Successful Investors Differ From Speculators By Having A Plan -queer as folk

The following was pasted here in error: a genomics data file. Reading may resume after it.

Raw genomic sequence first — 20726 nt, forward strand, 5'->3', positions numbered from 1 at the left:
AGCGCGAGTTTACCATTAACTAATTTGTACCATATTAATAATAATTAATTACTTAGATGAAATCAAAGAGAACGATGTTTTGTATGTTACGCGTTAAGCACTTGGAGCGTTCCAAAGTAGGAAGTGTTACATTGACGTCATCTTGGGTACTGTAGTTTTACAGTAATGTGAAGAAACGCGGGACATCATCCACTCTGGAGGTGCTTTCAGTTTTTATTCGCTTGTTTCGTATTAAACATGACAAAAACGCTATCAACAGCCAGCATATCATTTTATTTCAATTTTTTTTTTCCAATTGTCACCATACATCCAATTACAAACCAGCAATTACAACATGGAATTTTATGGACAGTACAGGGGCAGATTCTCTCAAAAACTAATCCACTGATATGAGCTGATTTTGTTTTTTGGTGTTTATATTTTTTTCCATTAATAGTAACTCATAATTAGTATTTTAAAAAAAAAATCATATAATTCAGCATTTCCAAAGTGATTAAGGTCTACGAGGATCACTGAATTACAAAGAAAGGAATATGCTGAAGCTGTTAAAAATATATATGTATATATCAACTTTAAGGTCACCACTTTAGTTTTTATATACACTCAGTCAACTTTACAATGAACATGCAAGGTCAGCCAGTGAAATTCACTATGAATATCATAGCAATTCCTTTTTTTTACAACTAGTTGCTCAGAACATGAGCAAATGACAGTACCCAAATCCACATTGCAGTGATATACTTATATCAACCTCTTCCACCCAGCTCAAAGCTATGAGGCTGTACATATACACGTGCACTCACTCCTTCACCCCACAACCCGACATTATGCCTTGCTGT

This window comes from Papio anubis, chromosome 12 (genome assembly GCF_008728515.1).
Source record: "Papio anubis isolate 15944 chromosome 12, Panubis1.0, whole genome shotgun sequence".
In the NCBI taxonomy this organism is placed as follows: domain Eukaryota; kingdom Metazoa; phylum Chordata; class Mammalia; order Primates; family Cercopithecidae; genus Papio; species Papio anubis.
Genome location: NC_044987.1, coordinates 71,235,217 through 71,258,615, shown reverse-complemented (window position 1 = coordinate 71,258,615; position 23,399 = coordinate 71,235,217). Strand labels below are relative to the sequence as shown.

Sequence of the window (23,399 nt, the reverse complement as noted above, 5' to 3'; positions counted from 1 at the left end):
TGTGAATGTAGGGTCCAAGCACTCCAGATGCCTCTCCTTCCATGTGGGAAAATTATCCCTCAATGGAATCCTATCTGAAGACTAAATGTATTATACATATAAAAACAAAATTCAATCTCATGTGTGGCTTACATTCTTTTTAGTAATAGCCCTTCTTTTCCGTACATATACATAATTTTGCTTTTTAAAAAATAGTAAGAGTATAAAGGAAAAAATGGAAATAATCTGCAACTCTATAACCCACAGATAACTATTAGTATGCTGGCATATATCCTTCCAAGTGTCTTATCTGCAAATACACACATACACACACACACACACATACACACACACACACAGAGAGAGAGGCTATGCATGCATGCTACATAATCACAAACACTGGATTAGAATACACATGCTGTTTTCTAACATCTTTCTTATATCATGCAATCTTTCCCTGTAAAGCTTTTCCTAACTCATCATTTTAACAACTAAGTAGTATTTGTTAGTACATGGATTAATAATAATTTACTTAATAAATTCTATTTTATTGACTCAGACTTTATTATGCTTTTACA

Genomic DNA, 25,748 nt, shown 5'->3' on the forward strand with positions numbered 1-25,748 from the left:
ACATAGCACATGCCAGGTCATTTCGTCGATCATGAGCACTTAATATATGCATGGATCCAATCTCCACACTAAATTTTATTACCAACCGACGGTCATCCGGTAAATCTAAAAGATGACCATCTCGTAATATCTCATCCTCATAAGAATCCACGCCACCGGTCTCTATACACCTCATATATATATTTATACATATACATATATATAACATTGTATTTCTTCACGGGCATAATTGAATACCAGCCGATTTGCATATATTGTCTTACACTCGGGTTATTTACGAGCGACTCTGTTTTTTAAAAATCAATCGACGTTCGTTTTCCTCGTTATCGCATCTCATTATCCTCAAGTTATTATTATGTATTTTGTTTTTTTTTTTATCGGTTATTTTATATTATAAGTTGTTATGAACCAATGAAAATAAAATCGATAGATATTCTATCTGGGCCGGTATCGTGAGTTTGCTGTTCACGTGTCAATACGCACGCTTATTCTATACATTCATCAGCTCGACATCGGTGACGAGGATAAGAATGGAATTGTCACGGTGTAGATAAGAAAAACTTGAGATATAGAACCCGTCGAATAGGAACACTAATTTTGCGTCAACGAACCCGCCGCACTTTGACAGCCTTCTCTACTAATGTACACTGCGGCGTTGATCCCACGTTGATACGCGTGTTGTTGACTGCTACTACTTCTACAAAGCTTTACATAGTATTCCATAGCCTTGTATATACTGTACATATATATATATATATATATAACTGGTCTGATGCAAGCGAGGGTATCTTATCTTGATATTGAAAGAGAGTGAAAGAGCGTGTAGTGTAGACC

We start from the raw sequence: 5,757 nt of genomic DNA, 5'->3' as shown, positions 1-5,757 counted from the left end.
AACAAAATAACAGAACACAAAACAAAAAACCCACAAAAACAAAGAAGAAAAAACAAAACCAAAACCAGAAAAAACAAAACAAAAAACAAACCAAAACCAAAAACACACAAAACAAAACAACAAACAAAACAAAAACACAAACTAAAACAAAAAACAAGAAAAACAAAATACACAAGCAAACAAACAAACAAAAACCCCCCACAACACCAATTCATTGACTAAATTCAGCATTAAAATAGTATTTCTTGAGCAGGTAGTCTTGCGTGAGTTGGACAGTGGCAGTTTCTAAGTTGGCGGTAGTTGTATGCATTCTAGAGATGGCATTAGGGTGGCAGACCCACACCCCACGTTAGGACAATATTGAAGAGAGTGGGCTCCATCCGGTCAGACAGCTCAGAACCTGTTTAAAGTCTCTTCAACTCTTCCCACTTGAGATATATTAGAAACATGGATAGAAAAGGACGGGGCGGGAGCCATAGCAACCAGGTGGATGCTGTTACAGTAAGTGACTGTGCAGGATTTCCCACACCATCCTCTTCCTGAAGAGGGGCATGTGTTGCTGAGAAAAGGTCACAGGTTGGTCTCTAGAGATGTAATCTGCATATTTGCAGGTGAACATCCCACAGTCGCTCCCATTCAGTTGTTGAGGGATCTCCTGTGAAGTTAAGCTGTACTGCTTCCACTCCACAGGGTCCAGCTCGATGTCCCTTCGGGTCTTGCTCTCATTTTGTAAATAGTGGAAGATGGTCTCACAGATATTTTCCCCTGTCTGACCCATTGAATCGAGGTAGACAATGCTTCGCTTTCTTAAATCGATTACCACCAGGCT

Investing Phil Storer explains the need for sticking to a solid business plan. Stock and commodities veteran Phil Storer says that true investors develop a trading plan and adhere to it, with the result that their market experiences are smoother than the roller-coaster rides of speculators. Storer says, whether you’re an investor or a speculator depends a lot on your approach to risk. He compares the trading community to a group of kids at a diving board. While one child runs and jumps off the board and into the pool without a care, another reaches the end of the board but assesses the situation before diving. A third, more-cautious kid looks down, steps back, hesitates then struts out again–before pinching his nose and stepping off the board. Several kids climb onto the board, only to lose their nerve and scramble back down the ladder. Storer says each trader has his own level of tolerance for risk. Some are speculators who jump in feet first while others are routinely cautious. Some participants find trading overwhelming and prefer to let intermediaries guide their decisions. Speculators often get their ideas from a friend, a salesperson or the media. If they like an idea, they tend to embrace it with unbridled enthusiasm, with little concern about how to time a transaction. They simply want it done now. Risk and profit objectives aren’t considered, mainly because the speculator feels the sky’s the limit for profits. Investors may get their original ideas in the same manner as speculators but they won’t act until a plan is in place, Storer says. Successful investors consider investing a business and understand that their returns depend on having a solid plan. They’ll want to know where and when to buy, and they’ll address risk and set targets. Having a plan doesn’t guarantee a win, he notes. But win or lose, the investor will walk away with the ability to take advantage of the next reasonable opportunity. Storer says as traders study and learn the various methods presented in his book, they’ll want to develop a checklist for the ones that they decide to use. That way as a trade is planned, details critical to its success won’t be overlooked. He says there have been many times in my own experience that after a trade went bad I looked back and identified lack of attention to detail as the reason for failure. Several reasons exist for making a list before entering a trade. One is that it slows you down and gives your system time to breathe before you plunge, Storer says. A list will help move the trade away from the emotional arena. Another reason is the accumulation of confidence that comes with sticking to a good plan. When a trade is well planned and still fails, it’s often simply the randomness of the market being exercised, he says. And when a loss occurs, if the trader knows everything was done properly he has no reason to beat himself up or feel guilty. The knowledge that we behaved correctly will allow us to go right back out and give our business another opportunity to succeed, Storer says. He is Director of Trading for the commodity division of Dillon Gage Inc., a full-service brokerage firm based in Dallas, Texas. About the Author: Phil Storer is the director of trading for the commodity division of Dillon Gage Inc., a full service brokerage firm based in Dallas, Texas. For a review copy of Chalk Talks for Traders Easy Xs and Os from a Proven Market Pro, or to arrange an interview with Storer, please contact: Jo Trizila, TrizCom, at (972) 247-1369 or (214) 232-0078. To pre-order Chalk Talks for Traders Easy Xs and Os from a Proven Market Pro go to: .www.chalktalksfortraders.com/ . Article Published On: ..articlesnatch.. – Investing 相关的主题文章: